Murray Calls for Waiving Prescription Drug Sign-Up Penalty

May 15 2006

With just hours to go before deadline, Senator, patients and pharmacists rally to fix program, cancel fines

(WASHINGTON, D.C.) – With just hours to go before today’s deadline to sign-up for the Medicare Part D Prescription Drug Plan, U.S. Senator Patty Murray was joined by nearly 60 seniors, pharmacists and patient advocates to call on Congress to fix the flawed law and waive penalties for those who have not yet chosen a plan.

“Today, millions of seniors and the disabled are facing a choice that they are not prepared to make,” Senator Murray said at the Ballard Senior Center in Seattle. “Our seniors should have the time they need to make this critical health care choice – not be saddled with late fees or pressured into a decision that isn’t right for them.”

Midnight tonight marks the deadline to register for Part D and avoid a 1 percent premium penalty that will be assessed for each month that registration is delayed.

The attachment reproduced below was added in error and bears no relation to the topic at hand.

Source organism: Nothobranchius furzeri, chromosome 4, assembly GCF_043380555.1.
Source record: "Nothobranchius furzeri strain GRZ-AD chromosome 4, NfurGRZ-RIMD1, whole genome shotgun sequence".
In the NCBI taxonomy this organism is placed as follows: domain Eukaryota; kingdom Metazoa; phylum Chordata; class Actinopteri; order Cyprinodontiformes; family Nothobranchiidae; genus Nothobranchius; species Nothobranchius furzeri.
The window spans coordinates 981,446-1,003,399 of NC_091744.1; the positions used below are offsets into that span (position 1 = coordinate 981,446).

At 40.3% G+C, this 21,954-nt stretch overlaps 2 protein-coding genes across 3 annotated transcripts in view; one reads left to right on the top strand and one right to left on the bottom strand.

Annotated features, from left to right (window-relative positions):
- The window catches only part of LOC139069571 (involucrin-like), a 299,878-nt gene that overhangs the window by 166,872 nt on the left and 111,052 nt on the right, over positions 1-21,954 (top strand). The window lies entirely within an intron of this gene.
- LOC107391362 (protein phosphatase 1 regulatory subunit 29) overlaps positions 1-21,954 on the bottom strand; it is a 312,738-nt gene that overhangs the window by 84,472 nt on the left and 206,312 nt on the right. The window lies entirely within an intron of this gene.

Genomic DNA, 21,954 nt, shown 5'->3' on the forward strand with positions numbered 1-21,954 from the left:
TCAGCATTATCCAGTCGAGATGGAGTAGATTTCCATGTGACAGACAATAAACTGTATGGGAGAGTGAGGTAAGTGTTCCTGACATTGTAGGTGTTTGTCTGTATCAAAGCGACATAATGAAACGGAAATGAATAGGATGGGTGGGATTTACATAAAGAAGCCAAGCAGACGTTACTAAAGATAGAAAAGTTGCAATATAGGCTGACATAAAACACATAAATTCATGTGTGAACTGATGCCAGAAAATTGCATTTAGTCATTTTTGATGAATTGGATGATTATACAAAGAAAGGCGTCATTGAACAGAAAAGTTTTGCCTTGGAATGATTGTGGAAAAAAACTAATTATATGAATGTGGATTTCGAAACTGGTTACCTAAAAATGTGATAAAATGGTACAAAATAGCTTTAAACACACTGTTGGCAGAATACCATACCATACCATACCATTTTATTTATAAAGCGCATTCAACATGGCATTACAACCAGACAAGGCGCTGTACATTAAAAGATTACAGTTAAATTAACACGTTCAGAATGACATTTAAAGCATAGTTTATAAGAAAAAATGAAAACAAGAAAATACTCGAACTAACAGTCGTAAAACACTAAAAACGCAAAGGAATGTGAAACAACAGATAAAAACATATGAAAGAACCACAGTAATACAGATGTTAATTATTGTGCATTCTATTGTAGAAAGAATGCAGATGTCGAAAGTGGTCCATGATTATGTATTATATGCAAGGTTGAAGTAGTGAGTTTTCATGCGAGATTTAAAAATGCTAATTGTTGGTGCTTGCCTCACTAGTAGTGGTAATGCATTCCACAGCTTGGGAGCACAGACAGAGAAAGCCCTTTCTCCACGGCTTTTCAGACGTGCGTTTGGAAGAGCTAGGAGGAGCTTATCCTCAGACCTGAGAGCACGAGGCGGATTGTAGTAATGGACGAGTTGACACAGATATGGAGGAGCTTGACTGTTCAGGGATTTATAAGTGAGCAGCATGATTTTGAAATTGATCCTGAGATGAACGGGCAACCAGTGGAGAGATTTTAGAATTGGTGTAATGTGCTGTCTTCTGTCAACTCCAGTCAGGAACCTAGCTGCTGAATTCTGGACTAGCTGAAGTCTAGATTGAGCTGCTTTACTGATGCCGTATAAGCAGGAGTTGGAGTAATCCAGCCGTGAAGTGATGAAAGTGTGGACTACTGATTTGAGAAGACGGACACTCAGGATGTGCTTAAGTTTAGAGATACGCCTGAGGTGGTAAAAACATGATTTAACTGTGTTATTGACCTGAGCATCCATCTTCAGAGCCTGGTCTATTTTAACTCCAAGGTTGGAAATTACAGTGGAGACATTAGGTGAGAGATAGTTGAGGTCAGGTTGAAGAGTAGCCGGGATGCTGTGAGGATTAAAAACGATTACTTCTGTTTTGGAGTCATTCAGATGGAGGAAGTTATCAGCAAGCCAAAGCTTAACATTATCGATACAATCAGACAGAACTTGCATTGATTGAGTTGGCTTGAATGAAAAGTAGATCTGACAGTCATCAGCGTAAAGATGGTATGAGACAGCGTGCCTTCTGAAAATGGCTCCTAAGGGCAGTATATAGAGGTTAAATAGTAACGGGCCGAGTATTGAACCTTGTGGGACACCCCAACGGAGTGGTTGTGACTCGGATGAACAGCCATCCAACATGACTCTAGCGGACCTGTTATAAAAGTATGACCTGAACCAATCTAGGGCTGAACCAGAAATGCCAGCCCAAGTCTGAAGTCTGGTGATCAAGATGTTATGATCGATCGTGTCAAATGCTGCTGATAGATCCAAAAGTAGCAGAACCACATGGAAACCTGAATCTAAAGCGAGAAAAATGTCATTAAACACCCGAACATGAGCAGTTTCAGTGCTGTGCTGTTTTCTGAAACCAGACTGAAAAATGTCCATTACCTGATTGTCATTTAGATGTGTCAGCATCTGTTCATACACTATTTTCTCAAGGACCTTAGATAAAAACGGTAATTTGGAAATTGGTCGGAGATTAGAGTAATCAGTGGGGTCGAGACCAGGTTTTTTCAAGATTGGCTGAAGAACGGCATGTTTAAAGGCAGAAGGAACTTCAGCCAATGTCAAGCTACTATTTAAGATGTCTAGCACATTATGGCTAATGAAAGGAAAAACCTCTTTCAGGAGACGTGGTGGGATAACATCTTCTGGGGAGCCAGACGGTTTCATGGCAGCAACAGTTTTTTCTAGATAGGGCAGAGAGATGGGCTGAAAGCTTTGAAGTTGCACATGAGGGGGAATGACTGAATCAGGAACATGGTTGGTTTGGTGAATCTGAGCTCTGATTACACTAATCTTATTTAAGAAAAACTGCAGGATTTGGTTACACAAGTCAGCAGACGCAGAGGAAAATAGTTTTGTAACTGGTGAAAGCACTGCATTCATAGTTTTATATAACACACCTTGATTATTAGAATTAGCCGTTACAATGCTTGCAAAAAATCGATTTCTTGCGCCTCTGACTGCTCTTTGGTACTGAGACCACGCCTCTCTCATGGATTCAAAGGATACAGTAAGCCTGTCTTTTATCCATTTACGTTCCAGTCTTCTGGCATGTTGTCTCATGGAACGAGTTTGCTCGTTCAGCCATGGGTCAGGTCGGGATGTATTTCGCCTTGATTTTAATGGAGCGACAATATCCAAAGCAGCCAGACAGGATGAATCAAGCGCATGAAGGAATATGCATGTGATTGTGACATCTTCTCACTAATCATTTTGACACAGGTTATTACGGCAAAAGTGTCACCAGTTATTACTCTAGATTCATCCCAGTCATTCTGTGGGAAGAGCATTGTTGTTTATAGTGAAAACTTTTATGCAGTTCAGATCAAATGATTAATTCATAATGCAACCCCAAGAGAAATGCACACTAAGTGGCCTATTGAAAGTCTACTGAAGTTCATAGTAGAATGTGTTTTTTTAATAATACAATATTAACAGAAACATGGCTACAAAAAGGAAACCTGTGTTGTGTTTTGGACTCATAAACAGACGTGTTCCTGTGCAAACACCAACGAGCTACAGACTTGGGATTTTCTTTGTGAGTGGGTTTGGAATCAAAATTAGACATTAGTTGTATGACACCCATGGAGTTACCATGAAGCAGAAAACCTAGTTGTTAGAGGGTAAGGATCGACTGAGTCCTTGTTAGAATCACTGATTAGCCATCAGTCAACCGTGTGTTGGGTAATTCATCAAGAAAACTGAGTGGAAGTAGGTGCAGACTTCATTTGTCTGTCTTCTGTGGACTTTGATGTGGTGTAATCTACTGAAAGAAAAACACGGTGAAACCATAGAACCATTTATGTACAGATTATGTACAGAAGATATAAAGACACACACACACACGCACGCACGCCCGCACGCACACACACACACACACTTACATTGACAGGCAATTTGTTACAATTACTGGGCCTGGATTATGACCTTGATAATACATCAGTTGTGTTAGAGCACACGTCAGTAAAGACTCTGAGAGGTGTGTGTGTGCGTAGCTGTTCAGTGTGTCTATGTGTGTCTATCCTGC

Since Medicare will not officially enroll those who sign up after today’s deadline until January 2006, anyone who signs up late – whether it’s a day after the deadline or five months – will pay a 7 percent premium increase on their prescription drugs for the rest of his or her life. Those who qualify for low-income subsidy enrollment will have one more opportunity to sign up before penalties are assessed.

Flanked by seniors and concerned community members, Murray – who voted against the plan in 2003 and has since introduced legislation to fix coverage gaps and extend today’s deadline – called on Congress to waive the late fees.

“Congress should act now to waive the penalties, fix the coverage gaps and make access to prescription drugs a seamless part of Medicare. Our seniors deserve better than a confusing process and Congress should take the time to get it right,” Murray said.

Over the course of the past year, Murray has held 14 roundtables across Washington state with seniors, health care professionals and patient advocates to discuss the impact that Part D is having on local families, pharmacies and communities. Across the board she has heard stories of confusion, difficulty choosing a plan, and problems with bureaucratic red tape when trying to sign up.

“This program is working for some of our seniors, but far too often I hear stories of confusion and fear. It is time for Congress to act and fix this plan so it works for all Americans.”